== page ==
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The First New Deal: Stemming the Tide of Depression in 1933

The 24th October 1929 began like any other day, but it would enter the history books as Black Thursday. A day that saw panicked investors send the Dow Jones Industrial Average crashing by 11% – which was on top of a 4.5% drop the previous day. Over the next five days, things would get dramatically worse and by the following Tuesday, stock prices had plunged by over 25% compared the previous week. 

What followed has come to be known as the Great Depression. In the U.S industrial production fell by 47% over five years, the nation’s GDP dropped by 30% and national unemployment reached 23% – which was considerably higher in certain areas and among certain groups. It was a truly harrowing time for many across the United States, but in 1933 a program began that aimed to kick-start the economy, and the nation, once again. It was known as the New Deal. 

The New Deal focused on the 3 Rs – relief, recovery and reform. Relief for the vast numbers of unemployed and those living in poverty, recovery to leverage the economy back to pre-depression numbers, and sweeping reform of the financial system aimed at preventing a similar disaster from ever happening again. 

The legacy of the New Deal is unsurprisingly complex. This was, after all, America’s closest flirt with socialism that it would ever experience and if you’re American your opinion on it is likely coloured by decades of red fear that erupted during the Cold War.  

This was a popular Democratic program which helped to keep them in power for seven out of the nine presidential terms from 1933 to 1969 – even Republican President Dwight D Eisenhower who served from 1953 to 1961 continued the New Deal programs and even expanded some. This was followed by Lyndon B Johnson’s Great Society plan, which we’ve already covered here on Megaprojects, but as big business began to dominate and calls for economic deregulation grew ever louder, suddenly such programs began to fall out of favour.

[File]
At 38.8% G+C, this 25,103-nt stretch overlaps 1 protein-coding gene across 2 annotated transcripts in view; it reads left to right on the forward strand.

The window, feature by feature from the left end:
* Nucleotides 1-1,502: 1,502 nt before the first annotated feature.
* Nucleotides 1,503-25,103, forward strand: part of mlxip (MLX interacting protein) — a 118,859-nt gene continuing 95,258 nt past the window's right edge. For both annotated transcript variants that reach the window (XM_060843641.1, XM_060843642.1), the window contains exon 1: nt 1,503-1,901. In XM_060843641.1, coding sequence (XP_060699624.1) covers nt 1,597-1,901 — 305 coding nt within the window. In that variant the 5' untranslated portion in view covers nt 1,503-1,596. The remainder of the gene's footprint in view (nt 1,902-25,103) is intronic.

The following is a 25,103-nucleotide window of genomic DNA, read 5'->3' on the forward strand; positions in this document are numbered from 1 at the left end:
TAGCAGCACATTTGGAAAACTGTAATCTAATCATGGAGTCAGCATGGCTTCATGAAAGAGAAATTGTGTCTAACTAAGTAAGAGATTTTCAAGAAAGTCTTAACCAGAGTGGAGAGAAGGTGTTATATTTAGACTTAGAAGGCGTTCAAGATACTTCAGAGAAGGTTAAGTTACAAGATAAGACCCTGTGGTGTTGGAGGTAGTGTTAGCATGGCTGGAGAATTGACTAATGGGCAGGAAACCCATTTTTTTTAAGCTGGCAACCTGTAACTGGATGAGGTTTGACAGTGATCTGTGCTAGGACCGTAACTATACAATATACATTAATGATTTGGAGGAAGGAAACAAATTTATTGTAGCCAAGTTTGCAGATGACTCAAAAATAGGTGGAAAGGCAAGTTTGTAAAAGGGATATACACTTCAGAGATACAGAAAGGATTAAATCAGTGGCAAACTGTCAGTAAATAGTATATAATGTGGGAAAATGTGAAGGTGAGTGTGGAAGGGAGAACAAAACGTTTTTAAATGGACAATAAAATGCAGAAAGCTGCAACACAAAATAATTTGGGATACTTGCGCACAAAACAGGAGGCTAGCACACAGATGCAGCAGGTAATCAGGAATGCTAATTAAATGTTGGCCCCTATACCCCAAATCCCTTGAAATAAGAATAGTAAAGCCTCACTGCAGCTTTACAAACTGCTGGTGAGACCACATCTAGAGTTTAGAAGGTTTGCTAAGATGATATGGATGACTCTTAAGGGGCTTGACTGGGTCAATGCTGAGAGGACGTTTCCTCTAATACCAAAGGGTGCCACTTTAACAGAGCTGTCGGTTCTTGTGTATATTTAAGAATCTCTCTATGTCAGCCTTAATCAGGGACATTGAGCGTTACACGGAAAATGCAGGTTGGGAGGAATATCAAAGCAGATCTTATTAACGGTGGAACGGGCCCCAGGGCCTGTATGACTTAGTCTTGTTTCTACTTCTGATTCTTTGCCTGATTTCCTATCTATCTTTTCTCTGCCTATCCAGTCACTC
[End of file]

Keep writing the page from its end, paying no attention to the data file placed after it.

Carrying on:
While some may grumble about some of the more socialist ideas involved in the New Deal, a huge number of regulations that we consider perfectly normal in the modern era arrived in those dark days of the Great Depression. 

The Great Depression   

To set the scene for the New Deal let’s begin at the start of the Great Depression. The stock market collapse in 1929 proved to be the spark in the powder keg. Investors, fearful of massive losses, began unloading stocks and assets left right and centre, and this was followed by a huge deflation in asset and commodity prices. Demand and credit plummeted and trade experienced enormous disruption. The result of it all was massive unemployment and an increase in general poverty. At its peak, 12,000 people were being made unemployed every single day and even those with jobs often saw their wages slashed as the reasonable average weekly wage fell from $50 ($778 today) to $22 ($342 today). Those numbers sound high to us in the modern era, but the reality was that in the late 1920s and early 1930s, it was barely enough to get by.   

Banks across the nation began failing and in turn shutting their doors with as many as 9,000 banks closing during the 1930s. At this point, money held within these banks was not insured so millions lost their savings. Many Americans had little to no access to their bank accounts as governors across the country had already authorised limits on withdrawals out of a fear of mass panicked withdrawal which would have sent the economy crashing ever further. 

The U.S stumbled painfully forward and it wasn’t until 1933 that glimmer of light seemed to appear at the end of the tunnel.

A New President 

Let me just say from the get-go, the economic recovery was not simply down to Franklin D Roosevelt, the Democratic Party or the New Deal. By early 1933 small buds of hope were beginning to emerge among the wreckage, but they were few and far between. America needed something radical, and that’s exactly what they got.  

As Roosevelt accepted the Democratic nomination in 1932 he made a speech in which the New Deal was mentioned for the first time. 

“Throughout the nation men and women, forgotten in the political philosophy of the Government, look to us here for guidance and for a more equitable opportunity to share in the distribution of national wealth… I pledge myself to a new deal for the American people. This is more than a political campaign. It is a call to arms”

This certainly served as a rallying call as Roosevelt thrashed Herbert Clark Hoover during the election to sweep into the White House. But it’s fair to say that the new occupant of 1600 Pennsylvania Avenue was greeted with the kind of national upheaval not seen since the days of Abraham Lincoln over sixty years before.

To give you an idea of what wasn’t available to Americans at the time, Frances Perkins who would become Secretary of Labor, outlined her priorities to the new President during her job interview.

They were “a forty-hour workweek, a minimum wage, worker’s compensation, unemployment compensation, a federal law banning child labour, direct federal aid for unemployment relief, Social Security, a revitalized public employment service and health insurance”